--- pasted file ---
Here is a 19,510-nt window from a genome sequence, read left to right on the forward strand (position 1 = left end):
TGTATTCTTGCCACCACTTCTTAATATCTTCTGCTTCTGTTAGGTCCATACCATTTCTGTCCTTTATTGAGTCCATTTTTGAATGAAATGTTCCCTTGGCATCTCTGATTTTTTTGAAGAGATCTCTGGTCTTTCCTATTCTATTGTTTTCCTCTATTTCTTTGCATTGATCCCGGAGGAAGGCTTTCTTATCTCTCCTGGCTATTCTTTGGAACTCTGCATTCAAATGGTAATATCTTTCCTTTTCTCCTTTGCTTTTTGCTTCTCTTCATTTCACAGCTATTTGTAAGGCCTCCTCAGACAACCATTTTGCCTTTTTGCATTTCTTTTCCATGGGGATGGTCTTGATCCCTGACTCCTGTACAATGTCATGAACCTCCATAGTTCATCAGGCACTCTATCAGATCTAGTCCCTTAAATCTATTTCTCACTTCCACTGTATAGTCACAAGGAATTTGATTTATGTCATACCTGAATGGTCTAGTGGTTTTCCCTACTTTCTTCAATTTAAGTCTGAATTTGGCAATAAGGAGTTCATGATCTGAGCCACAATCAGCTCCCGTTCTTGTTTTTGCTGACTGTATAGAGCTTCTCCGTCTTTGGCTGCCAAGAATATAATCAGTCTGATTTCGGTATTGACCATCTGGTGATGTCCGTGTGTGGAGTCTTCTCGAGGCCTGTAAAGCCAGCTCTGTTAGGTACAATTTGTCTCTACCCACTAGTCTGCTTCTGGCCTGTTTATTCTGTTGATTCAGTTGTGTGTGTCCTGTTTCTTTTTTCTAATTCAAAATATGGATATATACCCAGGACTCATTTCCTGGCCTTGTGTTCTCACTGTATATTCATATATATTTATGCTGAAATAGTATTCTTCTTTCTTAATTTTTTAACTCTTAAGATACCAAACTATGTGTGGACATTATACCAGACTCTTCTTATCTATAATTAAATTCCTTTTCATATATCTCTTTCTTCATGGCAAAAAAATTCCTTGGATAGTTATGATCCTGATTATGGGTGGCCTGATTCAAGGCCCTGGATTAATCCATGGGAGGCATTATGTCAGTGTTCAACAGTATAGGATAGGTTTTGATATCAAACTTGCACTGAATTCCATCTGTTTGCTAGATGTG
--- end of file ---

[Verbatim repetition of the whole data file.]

Here is a 19,510-nt window from a genome sequence, read left to right on the forward strand (position 1 = left end):
TGTATTCTTGCCACCACTTCTTAATATCTTCTGCTTCTGTTAGGTCCATACCATTTCTGTCCTTTATTGAGTCCATTTTTGAATGAAATGTTCCCTTGGCATCTCTGATTTTTTTGAAGAGATCTCTGGTCTTTCCTATTCTATTGTTTTCCTCTATTTCTTTGCATTGATCCCGGAGGAAGGCTTTCTTATCTCTCCTGGCTATTCTTTGGAACTCTGCATTCAAATGGTAATATCTTTCCTTTTCTCCTTTGCTTTTTGCTTCTCTTCATTTCACAGCTATTTGTAAGGCCTCCTCAGACAACCATTTTGCCTTTTTGCATTTCTTTTCCATGGGGATGGTCTTGATCCCTGACTCCTGTACAATGTCATGAACCTCCATAGTTCATCAGGCACTCTATCAGATCTAGTCCCTTAAATCTATTTCTCACTTCCACTGTATAGTCACAAGGAATTTGATTTATGTCATACCTGAATGGTCTAGTGGTTTTCCCTACTTTCTTCAATTTAAGTCTGAATTTGGCAATAAGGAGTTCATGATCTGAGCCACAATCAGCTCCCGTTCTTGTTTTTGCTGACTGTATAGAGCTTCTCCGTCTTTGGCTGCCAAGAATATAATCAGTCTGATTTCGGTATTGACCATCTGGTGATGTCCGTGTGTGGAGTCTTCTCGAGGCCTGTAAAGCCAGCTCTGTTAGGTACAATTTGTCTCTACCCACTAGTCTGCTTCTGGCCTGTTTATTCTGTTGATTCAGTTGTGTGTGTCCTGTTTCTTTTTTCTAATTCAAAATATGGATATATACCCAGGACTCATTTCCTGGCCTTGTGTTCTCACTGTATATTCATATATATTTATGCTGAAATAGTATTCTTCTTTCTTAATTTTTTAACTCTTAAGATACCAAACTATGTGTGGACATTATACCAGACTCTTCTTATCTATAATTAAATTCCTTTTCATATATCTCTTTCTTCATGGCAAAAAAATTCCTTGGATAGTTATGATCCTGATTATGGGTGGCCTGATTCAAGGCCCTGGATTAATCCATGGGAGGCATTATGTCAGTGTTCAACAGTATAGGATAGGTTTTGATATCAAACTTGCACTGAATTCCATCTGTTTGCTAGATGTG